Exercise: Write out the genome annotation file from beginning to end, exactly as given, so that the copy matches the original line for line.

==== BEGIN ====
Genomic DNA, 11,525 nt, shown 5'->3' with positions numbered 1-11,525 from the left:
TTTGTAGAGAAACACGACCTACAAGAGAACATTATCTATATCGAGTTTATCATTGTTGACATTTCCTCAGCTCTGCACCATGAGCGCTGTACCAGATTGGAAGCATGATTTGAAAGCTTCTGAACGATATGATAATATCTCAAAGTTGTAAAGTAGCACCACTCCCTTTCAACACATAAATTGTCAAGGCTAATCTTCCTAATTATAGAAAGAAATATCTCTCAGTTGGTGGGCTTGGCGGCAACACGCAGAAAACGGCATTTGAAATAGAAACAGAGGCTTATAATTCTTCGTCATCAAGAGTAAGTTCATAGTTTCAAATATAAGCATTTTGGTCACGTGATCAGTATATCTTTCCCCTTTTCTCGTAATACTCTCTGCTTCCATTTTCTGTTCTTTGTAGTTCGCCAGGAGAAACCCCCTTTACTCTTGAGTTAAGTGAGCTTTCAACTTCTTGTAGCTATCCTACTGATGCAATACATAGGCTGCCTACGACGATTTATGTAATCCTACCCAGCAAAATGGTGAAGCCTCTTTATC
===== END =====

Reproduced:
Genomic DNA, 11,525 nt, shown 5'->3' with positions numbered 1-11,525 from the left:
TTTGTAGAGAAACACGACCTACAAGAGAACATTATCTATATCGAGTTTATCATTGTTGACATTTCCTCAGCTCTGCACCATGAGCGCTGTACCAGATTGGAAGCATGATTTGAAAGCTTCTGAACGATATGATAATATCTCAAAGTTGTAAAGTAGCACCACTCCCTTTCAACACATAAATTGTCAAGGCTAATCTTCCTAATTATAGAAAGAAATATCTCTCAGTTGGTGGGCTTGGCGGCAACACGCAGAAAACGGCATTTGAAATAGAAACAGAGGCTTATAATTCTTCGTCATCAAGAGTAAGTTCATAGTTTCAAATATAAGCATTTTGGTCACGTGATCAGTATATCTTTCCCCTTTTCTCGTAATACTCTCTGCTTCCATTTTCTGTTCTTTGTAGTTCGCCAGGAGAAACCCCCTTTACTCTTGAGTTAAGTGAGCTTTCAACTTCTTGTAGCTATCCTACTGATGCAATACATAGGCTGCCTACGACGATTTATGTAATCCTACCCAGCAAAATGGTGAAGCCTCTTTATC